The Cincinnati Bengals franchise has made the playoffs in back-to-back seasons just once in the modern era and that was 30 years ago. Entering Week 15 of this season, Cincinnati controls its own destiny in returning to the postseason for the second year in a row and a shot at the franchise’s third Super Bowl trip.

The Bengals reached their first Super Bowl in the 1981 season, SB XVI at the Pontiac Silverdome outside of Detroit against the San Francisco 49ers. It was the first Super Bowl held in a “cold-weather” city in the North. The 49ers, behind Joe Montana, jumped out to a 20-0 halftime lead and never trailed in winning 26-21. The Bengals actually outgained San Francisco 356-275, becoming the first team in Super Bowl history to lose when gaining more yards. Montana was named the MVP, rushing and passing for a score in winning his first title. The young 49ers were one-point favorites – the smallest spread in Super Bowl history – and the total was 48.

Seven years later in Super Bowl XXIII at Joe Robbie Stadium in Miami, the 49ers and Bengals squared off again. This time, Montana had one of the signature moments of his Hall of Fame career. With the score tied at 13-13, Cincinnati took a 16-13 lead on Jim Breech’s 40-yard field goal with 3:20 remaining. However Montana marched the 49ers down the field, starting from their eight-yard line. The 11-play drive was capped by Montana’s 10-yard scoring pass to John Taylor with 34 seconds remaining. Fellow Niners receiver Jerry Rice was named the game’s MVP, catching 11 balls for a Super Bowl-record 215 yards and a touchdown. San Francisco was a seven-point favorite with the total at 47.5

The Bengals haven’t reached the AFC Championship Game since that season. They were beaten in the divisional round in the 1990 playoffs at the Los Angeles Raiders, as well as in the wild-card round in 2005 (at home versus Pittsburgh) and 2009 (at home against the New York Jets).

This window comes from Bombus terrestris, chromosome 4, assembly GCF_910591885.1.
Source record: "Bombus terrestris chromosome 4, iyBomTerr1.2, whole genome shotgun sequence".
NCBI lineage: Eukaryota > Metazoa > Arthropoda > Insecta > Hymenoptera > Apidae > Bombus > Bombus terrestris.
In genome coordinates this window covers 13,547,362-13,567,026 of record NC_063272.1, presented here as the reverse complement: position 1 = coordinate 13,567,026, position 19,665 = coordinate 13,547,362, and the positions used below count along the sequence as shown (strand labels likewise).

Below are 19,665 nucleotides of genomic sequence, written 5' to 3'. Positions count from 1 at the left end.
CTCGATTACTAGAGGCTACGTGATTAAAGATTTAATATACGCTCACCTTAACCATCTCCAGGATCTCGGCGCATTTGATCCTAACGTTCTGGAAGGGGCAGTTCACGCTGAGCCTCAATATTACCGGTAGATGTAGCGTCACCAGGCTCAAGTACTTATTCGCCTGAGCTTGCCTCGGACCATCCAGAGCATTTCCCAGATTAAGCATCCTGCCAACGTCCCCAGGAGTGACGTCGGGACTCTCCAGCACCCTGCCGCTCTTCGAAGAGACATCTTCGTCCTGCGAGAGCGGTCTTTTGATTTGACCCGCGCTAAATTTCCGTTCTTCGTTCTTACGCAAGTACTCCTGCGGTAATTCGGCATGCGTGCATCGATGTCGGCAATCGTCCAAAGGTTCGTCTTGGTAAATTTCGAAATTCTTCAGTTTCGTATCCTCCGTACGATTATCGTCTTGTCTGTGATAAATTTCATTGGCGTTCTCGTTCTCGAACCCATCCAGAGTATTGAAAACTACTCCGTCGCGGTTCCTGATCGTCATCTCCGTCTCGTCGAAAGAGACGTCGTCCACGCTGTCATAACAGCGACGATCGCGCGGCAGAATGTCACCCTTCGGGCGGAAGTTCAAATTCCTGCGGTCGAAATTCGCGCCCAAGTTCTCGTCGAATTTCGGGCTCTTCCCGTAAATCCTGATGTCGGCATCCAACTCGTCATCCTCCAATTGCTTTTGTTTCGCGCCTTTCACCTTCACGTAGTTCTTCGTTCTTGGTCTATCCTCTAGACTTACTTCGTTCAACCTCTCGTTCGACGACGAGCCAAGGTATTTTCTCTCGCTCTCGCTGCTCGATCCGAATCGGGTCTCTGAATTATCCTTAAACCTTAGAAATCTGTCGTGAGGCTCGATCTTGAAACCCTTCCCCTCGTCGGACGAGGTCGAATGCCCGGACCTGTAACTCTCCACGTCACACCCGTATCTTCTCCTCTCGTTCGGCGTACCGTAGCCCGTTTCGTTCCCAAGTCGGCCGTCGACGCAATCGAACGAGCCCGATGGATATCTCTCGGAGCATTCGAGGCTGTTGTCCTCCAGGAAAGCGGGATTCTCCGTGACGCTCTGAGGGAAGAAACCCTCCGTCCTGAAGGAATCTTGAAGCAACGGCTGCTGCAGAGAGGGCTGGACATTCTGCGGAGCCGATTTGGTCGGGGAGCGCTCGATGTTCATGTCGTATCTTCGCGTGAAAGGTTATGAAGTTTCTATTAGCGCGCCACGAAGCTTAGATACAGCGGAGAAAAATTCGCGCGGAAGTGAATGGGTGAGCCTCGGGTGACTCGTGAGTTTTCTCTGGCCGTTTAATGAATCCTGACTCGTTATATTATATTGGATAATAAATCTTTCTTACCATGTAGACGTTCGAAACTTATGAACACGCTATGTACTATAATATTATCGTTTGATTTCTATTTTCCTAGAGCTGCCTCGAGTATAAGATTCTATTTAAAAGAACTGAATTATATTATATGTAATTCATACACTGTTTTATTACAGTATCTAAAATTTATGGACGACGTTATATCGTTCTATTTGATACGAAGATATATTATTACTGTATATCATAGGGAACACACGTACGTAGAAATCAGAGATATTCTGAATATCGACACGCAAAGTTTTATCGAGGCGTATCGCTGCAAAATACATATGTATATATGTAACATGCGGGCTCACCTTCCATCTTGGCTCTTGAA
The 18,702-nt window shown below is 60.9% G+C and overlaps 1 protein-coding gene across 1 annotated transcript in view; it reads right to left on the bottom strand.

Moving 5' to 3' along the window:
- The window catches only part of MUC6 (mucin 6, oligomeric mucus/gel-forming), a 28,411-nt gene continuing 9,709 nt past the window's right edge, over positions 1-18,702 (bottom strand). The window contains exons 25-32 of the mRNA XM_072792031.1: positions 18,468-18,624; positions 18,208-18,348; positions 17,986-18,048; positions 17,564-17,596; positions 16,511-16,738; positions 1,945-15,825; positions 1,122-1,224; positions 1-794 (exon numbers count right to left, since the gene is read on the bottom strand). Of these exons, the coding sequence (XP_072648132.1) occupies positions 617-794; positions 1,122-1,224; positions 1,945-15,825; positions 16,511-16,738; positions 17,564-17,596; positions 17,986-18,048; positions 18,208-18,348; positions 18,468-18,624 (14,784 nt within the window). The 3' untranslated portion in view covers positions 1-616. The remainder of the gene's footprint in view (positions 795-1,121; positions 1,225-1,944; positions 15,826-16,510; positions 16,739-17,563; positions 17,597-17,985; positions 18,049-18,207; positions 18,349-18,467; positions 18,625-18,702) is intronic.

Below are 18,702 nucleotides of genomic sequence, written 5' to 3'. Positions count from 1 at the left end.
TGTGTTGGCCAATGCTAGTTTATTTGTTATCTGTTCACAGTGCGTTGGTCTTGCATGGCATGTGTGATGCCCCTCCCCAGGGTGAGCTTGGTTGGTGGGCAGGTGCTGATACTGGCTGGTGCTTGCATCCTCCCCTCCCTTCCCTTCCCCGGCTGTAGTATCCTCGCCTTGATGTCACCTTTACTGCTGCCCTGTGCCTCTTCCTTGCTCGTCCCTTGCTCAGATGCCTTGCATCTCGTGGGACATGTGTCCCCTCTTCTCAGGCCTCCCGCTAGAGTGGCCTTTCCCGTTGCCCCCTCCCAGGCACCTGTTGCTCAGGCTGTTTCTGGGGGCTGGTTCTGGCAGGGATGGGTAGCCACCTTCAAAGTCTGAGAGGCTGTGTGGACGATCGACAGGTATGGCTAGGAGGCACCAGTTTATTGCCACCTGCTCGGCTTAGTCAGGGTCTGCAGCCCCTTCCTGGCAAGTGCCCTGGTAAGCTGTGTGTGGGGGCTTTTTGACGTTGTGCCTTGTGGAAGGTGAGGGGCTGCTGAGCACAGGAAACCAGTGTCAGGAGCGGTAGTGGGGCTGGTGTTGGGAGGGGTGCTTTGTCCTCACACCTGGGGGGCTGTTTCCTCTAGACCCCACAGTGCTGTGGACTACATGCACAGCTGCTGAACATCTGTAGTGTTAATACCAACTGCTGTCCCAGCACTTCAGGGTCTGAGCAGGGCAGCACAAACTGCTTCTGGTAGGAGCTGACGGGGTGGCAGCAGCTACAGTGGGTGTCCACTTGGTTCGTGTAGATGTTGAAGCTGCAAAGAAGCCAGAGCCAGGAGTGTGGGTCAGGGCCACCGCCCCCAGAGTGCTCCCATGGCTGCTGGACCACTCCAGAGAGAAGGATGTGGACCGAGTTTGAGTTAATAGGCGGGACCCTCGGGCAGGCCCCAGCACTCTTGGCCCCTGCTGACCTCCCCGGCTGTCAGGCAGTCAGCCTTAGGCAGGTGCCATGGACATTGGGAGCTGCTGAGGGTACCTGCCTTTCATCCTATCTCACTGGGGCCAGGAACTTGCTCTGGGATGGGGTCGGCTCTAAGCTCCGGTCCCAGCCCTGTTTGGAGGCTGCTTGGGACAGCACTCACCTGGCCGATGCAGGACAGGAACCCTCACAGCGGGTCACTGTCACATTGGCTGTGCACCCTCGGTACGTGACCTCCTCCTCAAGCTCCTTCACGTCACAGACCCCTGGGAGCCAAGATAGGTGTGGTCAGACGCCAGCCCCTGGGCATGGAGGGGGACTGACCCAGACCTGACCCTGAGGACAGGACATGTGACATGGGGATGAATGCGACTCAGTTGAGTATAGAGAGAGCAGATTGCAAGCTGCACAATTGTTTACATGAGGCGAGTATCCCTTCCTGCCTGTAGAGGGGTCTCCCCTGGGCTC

Under second-round rookie quarterback Andy Dalton, not much was expected of the 2011 Bengals with starting QB Carson Palmer refusing to play for the team – he would be traded to the Oakland Raiders during the year. With that being said, Dalton had a Rookie of the Year-caliber season and the Bengals shocked many by going 9-7 and winning the AFC’s final wild-card spot. However, Cincinnati was a four-point underdog in the playoffs at Houston and beaten 31-10.

At 7-6 (6-6-1 ATS) entering Week 15 of this season, the Bengals will clinch the final AFC wild-card spot with wins in their final three games: at Philadelphia, at Pittsburgh and home against Baltimore. A loss to the Steelers would all but eliminate Cincinnati. Pittsburgh already holds the head-to-head tiebreaker thanks to a 24-17 win over the visiting Bengals on October 21. The Bengals are now 0-6 against the AFC North-rival Steelers and Ravens over the last two seasons. It’s possible, however, that Baltimore will have nothing to play for in the teams’ Week 17 matchup.

Cincinnati is 75/1 to win Super Bowl XLVII in New Orleans and 33/1 to win the AFC Championship Game.